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YARMOUTH — Khadija Ali said she’ll remember Dec. 7, 2017, forever as the best day of her life.
Ali emigrated to Maine from Somalia with her husband, Farah, 10 years ago.
Last week, she was one of 31 candidates from 22 countries to become U.S. citizens at the first naturalization ceremony ever held at Yarmouth High School.
Before swearing their allegiance to the U.S., the candidates from across the globe were asked to stand up according to their country of origin and raise their right hand. Represented were countries as near as Canada and as far as the Philippines, including Brazil, Russia, Iraq, Rwanda and the Netherlands.
When Ireland was called, Sylvia Deschaine rose from her seat.
Deschaine – the administrative assistant at Bates College’s Carnegie Science Machine Shop – moved to the U.S. from Ireland 30 years ago to be with her husband Robert, a U.S. Navy pilot. They and their 17-year-old daughter, Keely, live in Sabattus.
“People say ‘you’re from here,’ but you’re really not from here until you’re (a citizen),” Deschaine said. “The people I dealt with through the whole emigration process were friendly, helpful, and so accommodating. It was unbelievable.”
The public ceremony, the brainchild of YHS junior Paige Reinfelder, was held in the school auditorium and was live-streamed to an overflow crowd of viewers in the cafeteria. Among those in attendance were students, town officials and state Sen. Cathy Breen, D-Falmouth.
“Maine is lucky to have you,” Breen told the candidates sitting before her, urging them to take advantage of every right they have as U.S. citizens.
“Immigrants can and will play a starring role in (Maine’s) future,” she said.
Event planning was a collaborative effort by Reinfelder, faculty adviser Deborah Johansen, the school Civil Rights Team, administrators, Portland Adult Education and U.S. Citizenship and Immigration Services.
Civil Rights Team member Zach Mogul-Campbell said he was not expecting to see such a large turnout.
“You don’t see this kind of thing very often, especially in high school,” Mogul-Campbell said, adding that this was the first citizenship ceremony he’d ever attended.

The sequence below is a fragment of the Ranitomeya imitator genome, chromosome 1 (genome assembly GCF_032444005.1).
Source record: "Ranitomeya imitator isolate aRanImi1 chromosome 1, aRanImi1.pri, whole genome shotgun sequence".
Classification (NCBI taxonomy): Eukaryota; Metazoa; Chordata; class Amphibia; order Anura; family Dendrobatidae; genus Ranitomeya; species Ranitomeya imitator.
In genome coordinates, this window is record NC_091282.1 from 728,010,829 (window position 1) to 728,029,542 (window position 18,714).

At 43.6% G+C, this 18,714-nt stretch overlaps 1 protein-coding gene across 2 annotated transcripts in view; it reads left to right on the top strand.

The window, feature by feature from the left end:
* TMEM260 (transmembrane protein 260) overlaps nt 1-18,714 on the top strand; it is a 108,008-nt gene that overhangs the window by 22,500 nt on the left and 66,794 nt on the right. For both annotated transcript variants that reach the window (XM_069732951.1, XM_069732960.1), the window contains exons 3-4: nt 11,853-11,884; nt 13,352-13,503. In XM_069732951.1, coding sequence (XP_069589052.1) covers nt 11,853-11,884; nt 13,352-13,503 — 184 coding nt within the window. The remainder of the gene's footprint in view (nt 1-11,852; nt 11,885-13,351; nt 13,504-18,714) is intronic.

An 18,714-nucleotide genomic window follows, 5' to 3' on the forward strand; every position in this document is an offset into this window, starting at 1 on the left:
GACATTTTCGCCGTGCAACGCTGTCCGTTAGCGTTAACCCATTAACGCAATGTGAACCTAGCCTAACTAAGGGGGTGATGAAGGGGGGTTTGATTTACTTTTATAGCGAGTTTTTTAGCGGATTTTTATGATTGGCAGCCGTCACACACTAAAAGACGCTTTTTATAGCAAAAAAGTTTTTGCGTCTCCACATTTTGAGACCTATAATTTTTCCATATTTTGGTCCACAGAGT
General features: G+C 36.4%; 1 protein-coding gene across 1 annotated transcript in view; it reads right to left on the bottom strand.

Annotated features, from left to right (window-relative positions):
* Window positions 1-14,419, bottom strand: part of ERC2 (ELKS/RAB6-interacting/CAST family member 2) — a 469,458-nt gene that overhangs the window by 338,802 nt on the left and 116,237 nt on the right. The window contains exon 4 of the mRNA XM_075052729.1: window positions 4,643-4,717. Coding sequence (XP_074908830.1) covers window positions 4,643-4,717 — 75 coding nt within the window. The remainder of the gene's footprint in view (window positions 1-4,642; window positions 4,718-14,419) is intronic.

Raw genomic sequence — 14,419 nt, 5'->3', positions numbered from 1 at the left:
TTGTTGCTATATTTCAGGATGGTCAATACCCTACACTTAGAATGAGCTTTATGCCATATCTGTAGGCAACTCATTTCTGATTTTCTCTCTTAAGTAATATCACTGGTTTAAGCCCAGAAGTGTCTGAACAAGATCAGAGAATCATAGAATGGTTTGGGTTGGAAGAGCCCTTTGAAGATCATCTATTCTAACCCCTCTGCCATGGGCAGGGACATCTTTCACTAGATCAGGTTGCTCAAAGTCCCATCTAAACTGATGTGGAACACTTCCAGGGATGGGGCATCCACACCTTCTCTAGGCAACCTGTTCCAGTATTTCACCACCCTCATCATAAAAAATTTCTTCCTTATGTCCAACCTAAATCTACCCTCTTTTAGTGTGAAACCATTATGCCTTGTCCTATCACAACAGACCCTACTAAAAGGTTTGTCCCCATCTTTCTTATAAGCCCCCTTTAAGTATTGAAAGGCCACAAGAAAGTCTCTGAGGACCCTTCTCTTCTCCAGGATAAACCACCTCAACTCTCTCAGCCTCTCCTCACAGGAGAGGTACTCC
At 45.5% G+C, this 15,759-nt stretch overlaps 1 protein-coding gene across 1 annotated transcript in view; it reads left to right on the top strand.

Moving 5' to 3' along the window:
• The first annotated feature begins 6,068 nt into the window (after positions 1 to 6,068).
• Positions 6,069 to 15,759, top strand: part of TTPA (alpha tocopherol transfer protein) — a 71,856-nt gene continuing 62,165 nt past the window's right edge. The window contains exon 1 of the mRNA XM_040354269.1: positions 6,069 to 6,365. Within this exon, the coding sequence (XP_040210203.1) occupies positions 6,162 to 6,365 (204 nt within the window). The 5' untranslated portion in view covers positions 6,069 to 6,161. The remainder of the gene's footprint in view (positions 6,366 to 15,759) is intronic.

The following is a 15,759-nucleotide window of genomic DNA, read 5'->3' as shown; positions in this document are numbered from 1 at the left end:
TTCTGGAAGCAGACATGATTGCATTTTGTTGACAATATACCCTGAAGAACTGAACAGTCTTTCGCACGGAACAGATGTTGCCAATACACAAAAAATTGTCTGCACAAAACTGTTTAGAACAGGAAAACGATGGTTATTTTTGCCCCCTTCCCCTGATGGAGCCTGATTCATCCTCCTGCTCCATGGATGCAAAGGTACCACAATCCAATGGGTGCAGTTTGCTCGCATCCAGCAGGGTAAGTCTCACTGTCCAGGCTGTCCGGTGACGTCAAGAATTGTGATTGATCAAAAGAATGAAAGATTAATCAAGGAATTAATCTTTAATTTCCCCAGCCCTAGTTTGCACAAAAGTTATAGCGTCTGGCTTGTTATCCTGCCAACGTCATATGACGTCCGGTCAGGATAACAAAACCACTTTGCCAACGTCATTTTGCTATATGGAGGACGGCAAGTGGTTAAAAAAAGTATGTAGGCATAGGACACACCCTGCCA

Superintendent of Schools Andrew Dolloff delivered the ceremony’s keynote speech – an opportunity he said left him “humbled” and “honored.”
“I am supremely unqualified to understand what it means to become a citizen of the United States, for I was born into it,” Dolloff said. “Unless you are of Native American descent, each of us witnessing today’s ceremony is here today as the result of one immigrant who had the desire, the dream and the determination to make a new life for himself or herself.”
Among those with the desire, dream, and determination was Guy Auclair. Auclair moved to Maine from Quebec City, Canada, nine years ago and now owns a beauty salon, Eau Clair Hair Care, in Scarborough.
Charlotte Agell also took the stage to deliver a few remarks. Agell is a novelist and teacher in the gifted and talented language arts program at Harrison Middle School.
Between 1873 and 1992, people in Maine were required to travel to Boston for naturalization ceremonies. On Feb. 21, 1992, after emigrating from Sweden as a teenager, Agell was the first immigrant to swear her allegiance to the U.S. in the state of Maine.
“I get all choked up when I think of how I felt on that day,” Agell said. “I still remember to this day what a privilege it was and still feels like.”
Reinfelder said she was touched to see what the ceremony meant to candidates and hopes more like it will take place in Yarmouth.
“We may not always have the same beliefs (and) we may not speak the same language, but we are united in our fundamental belief that each person should be treated fairly and with dignity and have equal opportunities,” Reinfelder said. “We can all be brought closer in ceremonies just like this one as we expand our understanding of the immigrant experience.”
Candidates for citizenship recite the Oath of Allegiance at Yarmouth’s first naturalization ceremony, Dec. 8 at Yarmouth High School.
New U.S. citizen Faysal Flayyih, right, with Yarmouth School Superintendent Andrew Dolloff at Yarmouth High School after the town played host to a naturalization ceremony Dec. 8. Flayyih emigrated to Westbrook from Kuwait eight years ago.